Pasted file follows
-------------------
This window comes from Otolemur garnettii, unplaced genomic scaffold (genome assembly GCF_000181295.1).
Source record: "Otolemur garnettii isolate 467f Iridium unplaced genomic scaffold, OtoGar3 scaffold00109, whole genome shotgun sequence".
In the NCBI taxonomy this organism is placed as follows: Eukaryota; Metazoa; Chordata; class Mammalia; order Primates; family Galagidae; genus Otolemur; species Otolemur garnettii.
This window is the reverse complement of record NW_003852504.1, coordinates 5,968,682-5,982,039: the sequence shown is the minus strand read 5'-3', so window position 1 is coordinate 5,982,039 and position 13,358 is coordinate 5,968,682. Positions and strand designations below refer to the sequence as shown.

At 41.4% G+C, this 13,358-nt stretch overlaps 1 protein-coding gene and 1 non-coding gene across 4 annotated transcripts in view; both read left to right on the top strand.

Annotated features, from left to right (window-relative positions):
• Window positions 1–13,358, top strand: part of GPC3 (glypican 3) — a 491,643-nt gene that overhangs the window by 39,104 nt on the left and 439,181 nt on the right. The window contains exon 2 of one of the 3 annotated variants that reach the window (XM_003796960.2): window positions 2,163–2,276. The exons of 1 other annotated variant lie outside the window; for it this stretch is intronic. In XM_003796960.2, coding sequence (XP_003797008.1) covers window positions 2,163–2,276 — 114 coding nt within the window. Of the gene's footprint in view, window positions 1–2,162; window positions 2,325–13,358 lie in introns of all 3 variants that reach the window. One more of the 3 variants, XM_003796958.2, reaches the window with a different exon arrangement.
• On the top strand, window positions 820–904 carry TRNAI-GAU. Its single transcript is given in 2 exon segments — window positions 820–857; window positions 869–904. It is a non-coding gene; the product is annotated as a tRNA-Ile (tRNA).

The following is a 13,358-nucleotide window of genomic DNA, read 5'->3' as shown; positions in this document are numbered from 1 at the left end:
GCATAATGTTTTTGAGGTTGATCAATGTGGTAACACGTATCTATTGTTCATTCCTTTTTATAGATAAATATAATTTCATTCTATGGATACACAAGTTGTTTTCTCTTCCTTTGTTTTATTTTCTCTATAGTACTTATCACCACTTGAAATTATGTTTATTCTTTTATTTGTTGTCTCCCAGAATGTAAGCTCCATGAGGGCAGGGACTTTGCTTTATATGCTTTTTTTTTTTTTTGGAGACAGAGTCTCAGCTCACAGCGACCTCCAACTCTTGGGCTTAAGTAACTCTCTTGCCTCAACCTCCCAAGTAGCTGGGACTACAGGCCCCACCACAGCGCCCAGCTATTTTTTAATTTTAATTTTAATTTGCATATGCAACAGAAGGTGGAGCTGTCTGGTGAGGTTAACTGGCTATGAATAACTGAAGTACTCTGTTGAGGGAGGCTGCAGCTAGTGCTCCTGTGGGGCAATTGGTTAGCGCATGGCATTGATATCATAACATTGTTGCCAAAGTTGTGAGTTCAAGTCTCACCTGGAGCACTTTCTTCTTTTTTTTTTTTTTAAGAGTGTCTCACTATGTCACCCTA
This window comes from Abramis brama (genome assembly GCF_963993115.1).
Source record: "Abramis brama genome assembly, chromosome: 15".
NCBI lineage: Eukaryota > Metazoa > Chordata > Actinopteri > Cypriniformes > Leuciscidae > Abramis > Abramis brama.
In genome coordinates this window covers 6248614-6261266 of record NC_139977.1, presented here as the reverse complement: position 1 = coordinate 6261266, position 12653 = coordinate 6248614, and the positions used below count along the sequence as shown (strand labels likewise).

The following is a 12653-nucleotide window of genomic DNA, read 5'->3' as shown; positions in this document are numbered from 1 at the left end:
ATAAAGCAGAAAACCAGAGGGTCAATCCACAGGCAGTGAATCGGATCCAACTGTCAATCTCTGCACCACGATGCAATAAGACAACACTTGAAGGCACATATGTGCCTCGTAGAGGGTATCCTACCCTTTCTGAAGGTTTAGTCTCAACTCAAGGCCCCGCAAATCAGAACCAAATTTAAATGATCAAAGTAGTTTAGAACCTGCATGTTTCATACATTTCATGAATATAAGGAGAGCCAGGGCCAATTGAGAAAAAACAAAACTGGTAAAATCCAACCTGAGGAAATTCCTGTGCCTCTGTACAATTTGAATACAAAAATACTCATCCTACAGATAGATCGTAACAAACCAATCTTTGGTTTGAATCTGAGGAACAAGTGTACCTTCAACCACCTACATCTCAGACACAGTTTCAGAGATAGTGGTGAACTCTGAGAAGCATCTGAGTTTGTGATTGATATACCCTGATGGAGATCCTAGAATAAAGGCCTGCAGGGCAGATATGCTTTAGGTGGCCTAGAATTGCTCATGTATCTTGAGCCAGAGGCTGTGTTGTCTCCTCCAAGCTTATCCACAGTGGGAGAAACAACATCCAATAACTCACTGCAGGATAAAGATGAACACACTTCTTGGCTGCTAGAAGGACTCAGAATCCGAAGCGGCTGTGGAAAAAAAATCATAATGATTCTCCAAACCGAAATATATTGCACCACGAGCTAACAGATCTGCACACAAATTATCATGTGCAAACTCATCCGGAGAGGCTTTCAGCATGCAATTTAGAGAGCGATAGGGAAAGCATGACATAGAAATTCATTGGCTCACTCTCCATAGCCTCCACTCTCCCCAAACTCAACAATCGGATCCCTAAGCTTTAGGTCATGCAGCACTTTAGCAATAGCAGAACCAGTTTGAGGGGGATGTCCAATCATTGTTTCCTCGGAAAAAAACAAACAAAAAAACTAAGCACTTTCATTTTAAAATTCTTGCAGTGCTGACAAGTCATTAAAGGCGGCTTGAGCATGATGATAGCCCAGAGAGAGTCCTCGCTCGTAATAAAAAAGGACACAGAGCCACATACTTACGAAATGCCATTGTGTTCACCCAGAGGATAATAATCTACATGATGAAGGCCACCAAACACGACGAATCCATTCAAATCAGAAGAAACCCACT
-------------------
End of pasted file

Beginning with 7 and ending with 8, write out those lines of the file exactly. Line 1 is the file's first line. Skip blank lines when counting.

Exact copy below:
• Window positions 1–13,358, top strand: part of GPC3 (glypican 3) — a 491,643-nt gene that overhangs the window by 39,104 nt on the left and 439,181 nt on the right. The window contains exon 2 of one of the 3 annotated variants that reach the window (XM_003796960.2): window positions 2,163–2,276. The exons of 1 other annotated variant lie outside the window; for it this stretch is intronic. In XM_003796960.2, coding sequence (XP_003797008.1) covers window positions 2,163–2,276 — 114 coding nt within the window. Of the gene's footprint in view, window positions 1–2,162; window positions 2,325–13,358 lie in introns of all 3 variants that reach the window. One more of the 3 variants, XM_003796958.2, reaches the window with a different exon arrangement.
• On the top strand, window positions 820–904 carry TRNAI-GAU. Its single transcript is given in 2 exon segments — window positions 820–857; window positions 869–904. It is a non-coding gene; the product is annotated as a tRNA-Ile (tRNA).